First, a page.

G C Lichtenberg: “It is as if our languages were confounded: when we want a thought, they bring us a word; when we ask for a word, they give us a dash; and when we expect a dash, there comes a piece of bawdy.”

W H Auden: "But in my arms till break of day / Let the living creature lie. / Mortal, guilty, but to me/ The entirely beautiful."

Werner Herzog: “We are surrounded by worn-out, banal, useless and exhausted images, limping and dragging themselves behind the rest of our cultural evolution.”

John Gray: "Unlike Schopenhauer, who lamented the human lot, Leopardi believed that the best response to life is laughter. What fascinated Schopenhauer, along with many later writers, was Leopardi’s insistence that illusion is necessary to human happiness."

Art Spiegelman: "You know words in a way are hitting you on the left side of your brain, music and visual arts hit on the right side of the brain, so the idea is to pummel you, to send you from left brain to right brain and back until you're as unbalanced as I am."

विलास सारंग: "संदर्भ कुठलेही असोत, संस्कृत, इंग्रजी, बुद्धिवादी, तांत्रिक, इतिहासाचे, खगोलशास्त्राचे, आधुनिक पदार्थविज्ञानाचे, शिवकालीन व पेशवाईतील बखरीचे, अगणित ज्ञानक्षेत्रांचे, अशा वैविध्यपूर्ण ज्ञानावर लेखन- विशेषत: कवितालेखन- उभं राहत."

Tuesday, May 10, 2011

Contesting Chandoba's Photo Caption Competition

Bob Mankoff of The New Yorker said on January 19 2011:

"When The New Yorker started its caption contest, in 2005, it quickly became the world’s most popular weekly cartoon caption contest. I don’t have any data to back this up, but back then, just having a weekly cartoon caption contest made us the world’s most popular one. Five years and more than a million and a half entries later, a Google search for “cartoon caption contest” yields about 292,000 results...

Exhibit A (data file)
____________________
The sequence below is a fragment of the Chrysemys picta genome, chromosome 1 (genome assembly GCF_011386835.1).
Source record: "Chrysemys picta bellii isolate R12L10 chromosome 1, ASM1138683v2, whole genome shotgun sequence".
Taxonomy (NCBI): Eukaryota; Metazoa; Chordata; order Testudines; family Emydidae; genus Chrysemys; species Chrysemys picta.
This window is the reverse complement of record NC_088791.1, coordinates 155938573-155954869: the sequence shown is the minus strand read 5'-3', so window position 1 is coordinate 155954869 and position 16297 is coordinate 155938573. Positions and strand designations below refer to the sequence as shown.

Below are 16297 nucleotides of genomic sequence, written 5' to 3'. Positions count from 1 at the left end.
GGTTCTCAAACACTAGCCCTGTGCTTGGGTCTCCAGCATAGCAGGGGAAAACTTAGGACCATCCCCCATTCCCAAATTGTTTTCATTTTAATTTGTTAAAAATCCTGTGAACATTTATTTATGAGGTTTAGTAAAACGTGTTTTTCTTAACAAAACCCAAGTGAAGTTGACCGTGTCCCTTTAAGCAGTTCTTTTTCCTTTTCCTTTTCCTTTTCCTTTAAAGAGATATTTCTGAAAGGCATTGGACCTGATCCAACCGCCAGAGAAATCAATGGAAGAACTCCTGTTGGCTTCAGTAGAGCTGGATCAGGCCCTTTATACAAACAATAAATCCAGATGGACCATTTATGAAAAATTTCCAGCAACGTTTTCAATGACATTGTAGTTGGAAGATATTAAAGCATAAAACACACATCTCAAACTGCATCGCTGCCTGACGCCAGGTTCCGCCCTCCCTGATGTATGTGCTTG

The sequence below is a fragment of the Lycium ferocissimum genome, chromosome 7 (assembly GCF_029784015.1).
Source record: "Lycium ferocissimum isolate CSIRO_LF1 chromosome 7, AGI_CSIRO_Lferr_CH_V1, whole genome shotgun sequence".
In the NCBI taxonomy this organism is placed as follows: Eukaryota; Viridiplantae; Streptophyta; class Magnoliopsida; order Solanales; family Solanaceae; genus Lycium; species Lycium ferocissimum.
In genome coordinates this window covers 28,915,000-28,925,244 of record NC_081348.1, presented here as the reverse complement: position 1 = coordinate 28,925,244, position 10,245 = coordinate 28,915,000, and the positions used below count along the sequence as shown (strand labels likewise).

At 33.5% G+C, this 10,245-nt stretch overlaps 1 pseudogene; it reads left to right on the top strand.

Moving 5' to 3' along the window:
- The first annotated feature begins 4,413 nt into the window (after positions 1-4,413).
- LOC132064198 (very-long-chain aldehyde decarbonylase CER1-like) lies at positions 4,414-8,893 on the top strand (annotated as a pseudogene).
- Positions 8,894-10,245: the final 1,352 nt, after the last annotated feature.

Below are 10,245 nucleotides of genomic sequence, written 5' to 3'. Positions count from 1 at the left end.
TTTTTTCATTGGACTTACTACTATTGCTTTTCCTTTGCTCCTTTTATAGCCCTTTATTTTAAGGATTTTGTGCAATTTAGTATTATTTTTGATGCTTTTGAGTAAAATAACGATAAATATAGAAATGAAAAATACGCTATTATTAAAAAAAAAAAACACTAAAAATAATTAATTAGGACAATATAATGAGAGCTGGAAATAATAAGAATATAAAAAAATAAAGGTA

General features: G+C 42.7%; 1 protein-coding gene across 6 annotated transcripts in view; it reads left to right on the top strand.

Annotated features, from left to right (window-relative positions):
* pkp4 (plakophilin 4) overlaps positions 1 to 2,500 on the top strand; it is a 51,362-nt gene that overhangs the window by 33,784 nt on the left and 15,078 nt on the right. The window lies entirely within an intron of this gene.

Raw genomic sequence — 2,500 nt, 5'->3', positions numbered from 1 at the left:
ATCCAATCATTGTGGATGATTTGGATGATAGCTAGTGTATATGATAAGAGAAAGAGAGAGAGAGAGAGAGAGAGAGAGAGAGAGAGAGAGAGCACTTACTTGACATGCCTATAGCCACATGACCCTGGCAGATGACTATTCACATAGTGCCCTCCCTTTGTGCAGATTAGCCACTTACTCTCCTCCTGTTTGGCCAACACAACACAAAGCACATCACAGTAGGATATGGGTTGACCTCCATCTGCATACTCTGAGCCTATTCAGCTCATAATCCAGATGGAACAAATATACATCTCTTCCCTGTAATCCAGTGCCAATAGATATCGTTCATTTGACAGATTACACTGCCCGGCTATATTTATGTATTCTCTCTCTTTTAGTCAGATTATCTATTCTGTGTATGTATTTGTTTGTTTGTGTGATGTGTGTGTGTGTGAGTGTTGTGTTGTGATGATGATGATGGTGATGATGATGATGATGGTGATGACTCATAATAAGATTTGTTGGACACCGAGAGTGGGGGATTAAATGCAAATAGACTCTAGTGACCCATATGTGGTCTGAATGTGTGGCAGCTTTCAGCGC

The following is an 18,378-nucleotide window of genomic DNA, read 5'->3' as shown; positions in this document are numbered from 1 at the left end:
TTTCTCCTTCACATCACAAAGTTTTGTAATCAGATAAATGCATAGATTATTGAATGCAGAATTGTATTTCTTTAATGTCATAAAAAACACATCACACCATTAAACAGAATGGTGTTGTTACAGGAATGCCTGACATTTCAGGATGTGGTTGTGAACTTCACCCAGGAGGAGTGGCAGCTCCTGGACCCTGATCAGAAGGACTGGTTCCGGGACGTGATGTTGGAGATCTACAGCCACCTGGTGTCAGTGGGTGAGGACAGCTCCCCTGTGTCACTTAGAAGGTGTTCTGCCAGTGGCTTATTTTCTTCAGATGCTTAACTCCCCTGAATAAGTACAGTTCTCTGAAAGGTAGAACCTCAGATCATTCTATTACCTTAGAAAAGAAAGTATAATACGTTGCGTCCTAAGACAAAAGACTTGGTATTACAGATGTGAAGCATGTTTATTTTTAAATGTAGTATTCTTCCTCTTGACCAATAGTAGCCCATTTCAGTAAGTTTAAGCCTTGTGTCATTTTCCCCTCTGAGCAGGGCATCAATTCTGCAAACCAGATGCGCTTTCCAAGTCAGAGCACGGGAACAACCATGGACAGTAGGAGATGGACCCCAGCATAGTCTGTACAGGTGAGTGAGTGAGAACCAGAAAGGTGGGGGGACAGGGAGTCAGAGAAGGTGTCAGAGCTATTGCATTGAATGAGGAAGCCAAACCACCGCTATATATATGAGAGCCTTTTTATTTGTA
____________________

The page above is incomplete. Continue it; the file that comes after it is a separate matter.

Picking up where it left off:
I’ve been pretty frustrated by all of them, not due to the copycat factor but because I haven’t been able to win..."

I can understand Mr. Mankoff's frustration.

I wonder when did the first picture (photo, cartoon...) caption contest debut anywhere in the world?

For me it started in children's magazine 'Chandamama'. Marathi version of it 'Chandoba' (चांदोबा) was launched in April 1952. (Past issues of Chandoba are available here.)

I don't know in which month's issue the caption contest was launched but when I started reading the magazine, c 1967, it was well established.

In Marathi, it was called 'photo jodanaave chadaaod' (फोटो जोडनावे चढाओढ). I think as a family we tried to win the contest by attempting it a couple of times but failed.

Here is a typical contest:

Contest: from January 1969 issue

Winning Entry: from March 1969 issue by Ms. Lata Kharade, Mumbai (लता खराडे, मुंबई)

"आपण दोघे मित्र जणू / शुभ्र वेषांत !" "मैत्रीचा गोड घास घे / तुझ्या मुखांत !!"

(p.s. Today they may get an entry saying that we shouldn't encourage feeding animals in captivity at zoo!)